There is absolutely no reason for the White Sox to hold onto him, and they may even be able to get a fun prospect with the improvements he has shown as of late.
Potential fits: Rangers, Yankees, Dodgers, Braves, Phillies, Diamondbacks, Rays
Mike Clevinger: 62.2 IP, 3.88 ERA, 4.90 FIP, 53 K, 26 BB, 0.7 fWAR
This one is tricky to gauge since Clevinger has been out for over a month at this point with his second distinct injury of the season. When on the mound, he’s been a solid back-half-of-the-rotation arm in Chicago, but he may not be tradable due to the injuries.
He’s looking at returning near the end of the month, but it seems less likely the team will move him at this point. I’m not sure there would be much interest, but it’s worth mentioning as he’s a guy who isn’t a part of the long-term plan.
Potential fits: TBD
Dylan Cease: 107.2 IP, 4.18 ERA, 3.76 FIP, 129 K, 45 BB, 2.1 fWAR
The big fish in the tank of the White Sox’s assets (aside from Luis Robert Jr., who I consider untouchable) is last year’s AL Cy Young runner-up Dylan Cease. He’s having a much shakier season than last year but has looked better lately and could net an absolute haul given his natural talent and two additional years of team control.
If the White Sox are ready for a move like this, Cease likely becomes the top pitcher on the market in terms of ability and contract situation.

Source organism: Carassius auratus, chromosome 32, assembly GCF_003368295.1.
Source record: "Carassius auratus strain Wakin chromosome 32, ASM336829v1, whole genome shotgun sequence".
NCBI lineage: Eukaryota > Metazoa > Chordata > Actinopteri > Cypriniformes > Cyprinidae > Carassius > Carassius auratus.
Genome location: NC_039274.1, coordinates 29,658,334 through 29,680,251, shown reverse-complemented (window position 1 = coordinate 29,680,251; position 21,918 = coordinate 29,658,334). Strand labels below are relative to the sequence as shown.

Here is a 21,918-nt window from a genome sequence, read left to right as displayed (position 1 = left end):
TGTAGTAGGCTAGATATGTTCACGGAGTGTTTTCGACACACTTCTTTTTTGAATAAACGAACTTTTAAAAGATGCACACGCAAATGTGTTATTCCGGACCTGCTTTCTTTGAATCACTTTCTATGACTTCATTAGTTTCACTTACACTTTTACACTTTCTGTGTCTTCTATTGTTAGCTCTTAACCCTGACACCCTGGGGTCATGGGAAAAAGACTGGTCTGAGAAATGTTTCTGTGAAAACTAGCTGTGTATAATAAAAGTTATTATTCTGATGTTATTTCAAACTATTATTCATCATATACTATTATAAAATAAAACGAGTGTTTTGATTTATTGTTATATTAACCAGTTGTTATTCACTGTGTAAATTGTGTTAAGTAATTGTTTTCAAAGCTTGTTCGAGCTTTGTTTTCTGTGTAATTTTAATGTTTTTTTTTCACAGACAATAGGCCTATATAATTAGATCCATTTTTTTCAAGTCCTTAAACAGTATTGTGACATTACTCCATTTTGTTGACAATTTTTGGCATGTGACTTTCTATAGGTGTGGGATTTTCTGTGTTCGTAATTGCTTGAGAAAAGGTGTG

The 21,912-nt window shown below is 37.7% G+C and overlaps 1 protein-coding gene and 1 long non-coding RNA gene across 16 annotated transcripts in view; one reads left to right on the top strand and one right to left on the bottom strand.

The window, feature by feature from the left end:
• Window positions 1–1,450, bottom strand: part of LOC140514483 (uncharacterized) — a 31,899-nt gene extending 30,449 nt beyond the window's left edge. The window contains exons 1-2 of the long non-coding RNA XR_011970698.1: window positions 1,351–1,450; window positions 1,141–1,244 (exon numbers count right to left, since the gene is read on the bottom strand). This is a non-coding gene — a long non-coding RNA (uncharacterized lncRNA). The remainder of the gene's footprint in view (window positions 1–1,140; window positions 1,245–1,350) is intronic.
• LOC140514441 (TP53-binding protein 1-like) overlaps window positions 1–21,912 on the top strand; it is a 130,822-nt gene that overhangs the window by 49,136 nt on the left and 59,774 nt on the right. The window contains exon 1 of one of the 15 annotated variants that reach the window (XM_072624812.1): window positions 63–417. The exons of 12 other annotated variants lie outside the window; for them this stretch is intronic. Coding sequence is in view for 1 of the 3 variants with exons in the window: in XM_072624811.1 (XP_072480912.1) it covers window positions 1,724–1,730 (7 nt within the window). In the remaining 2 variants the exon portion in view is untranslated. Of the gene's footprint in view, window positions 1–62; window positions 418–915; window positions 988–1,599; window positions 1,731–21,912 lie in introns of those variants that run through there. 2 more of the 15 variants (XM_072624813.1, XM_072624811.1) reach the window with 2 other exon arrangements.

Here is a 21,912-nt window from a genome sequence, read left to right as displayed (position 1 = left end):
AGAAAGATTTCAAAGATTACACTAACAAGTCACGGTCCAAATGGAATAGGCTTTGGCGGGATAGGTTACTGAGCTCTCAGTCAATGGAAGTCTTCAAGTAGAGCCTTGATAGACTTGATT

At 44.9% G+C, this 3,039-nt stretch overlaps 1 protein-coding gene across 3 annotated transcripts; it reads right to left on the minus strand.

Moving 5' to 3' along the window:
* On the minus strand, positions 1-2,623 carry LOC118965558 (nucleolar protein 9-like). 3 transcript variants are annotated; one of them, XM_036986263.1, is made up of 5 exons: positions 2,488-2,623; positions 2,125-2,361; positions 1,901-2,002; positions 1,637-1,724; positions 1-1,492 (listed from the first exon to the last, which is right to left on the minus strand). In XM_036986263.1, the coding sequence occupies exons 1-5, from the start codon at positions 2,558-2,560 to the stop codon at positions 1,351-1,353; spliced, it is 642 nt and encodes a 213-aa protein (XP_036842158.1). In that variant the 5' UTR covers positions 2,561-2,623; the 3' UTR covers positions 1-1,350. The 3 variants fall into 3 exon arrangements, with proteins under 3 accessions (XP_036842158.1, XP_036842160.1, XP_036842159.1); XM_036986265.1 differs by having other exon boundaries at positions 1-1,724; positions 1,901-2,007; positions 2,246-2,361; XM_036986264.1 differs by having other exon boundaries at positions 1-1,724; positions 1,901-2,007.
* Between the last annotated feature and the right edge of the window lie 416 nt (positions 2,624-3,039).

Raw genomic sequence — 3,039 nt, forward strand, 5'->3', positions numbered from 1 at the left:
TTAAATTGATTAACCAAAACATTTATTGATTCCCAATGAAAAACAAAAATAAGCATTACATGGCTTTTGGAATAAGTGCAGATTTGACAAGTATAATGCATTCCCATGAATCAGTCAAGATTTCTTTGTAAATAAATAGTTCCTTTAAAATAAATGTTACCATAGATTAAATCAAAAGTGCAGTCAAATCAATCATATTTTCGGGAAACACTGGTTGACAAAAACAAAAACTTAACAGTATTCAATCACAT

The righty has looked much better since the beginning of June and even posted a 2.20 ERA in his five June starts while increasing his strikeout rate to where it was last season and reducing his hard contact allowed. Furthermore, his FIP and expected metrics are clearly the best in this rotation, which points to his elite talent.
Cease is the only serious trade candidate on this roster who can change the future outlook in a big way. A trade for him would look similar to last year’s Luis Castillo trade and might even take a tad more prospect capital to get it done. The White Sox don’t need to trade Cease right now by any means and could plan around him being a part of the retool, but they could also capitalize on a weak market and net a haul for him.
Only a handful of teams have the ability to make this move, given the need for assets and a realistic chance to sign Cease to a long-term deal in the near future. There’s a good chance Chicago doesn’t get a deal they like enough, but this could be the biggest deal of the deadline if someone wants to make a huge splash.
Potential fits: Orioles, Dodgers, Rangers, Diamondbacks, Rays
Kendall Graveman: 41.0 IP, 3.07 ERA, 4.99 FIP, 40 K, 19 BB
With Hendriks on the shelf, Graveman has been a part-time closer for the White Sox this season and has done an adequate job. He’s been a steady reliever who isn’t a real closer but could be a legitimate seventh or eighth-inning option for a contending team.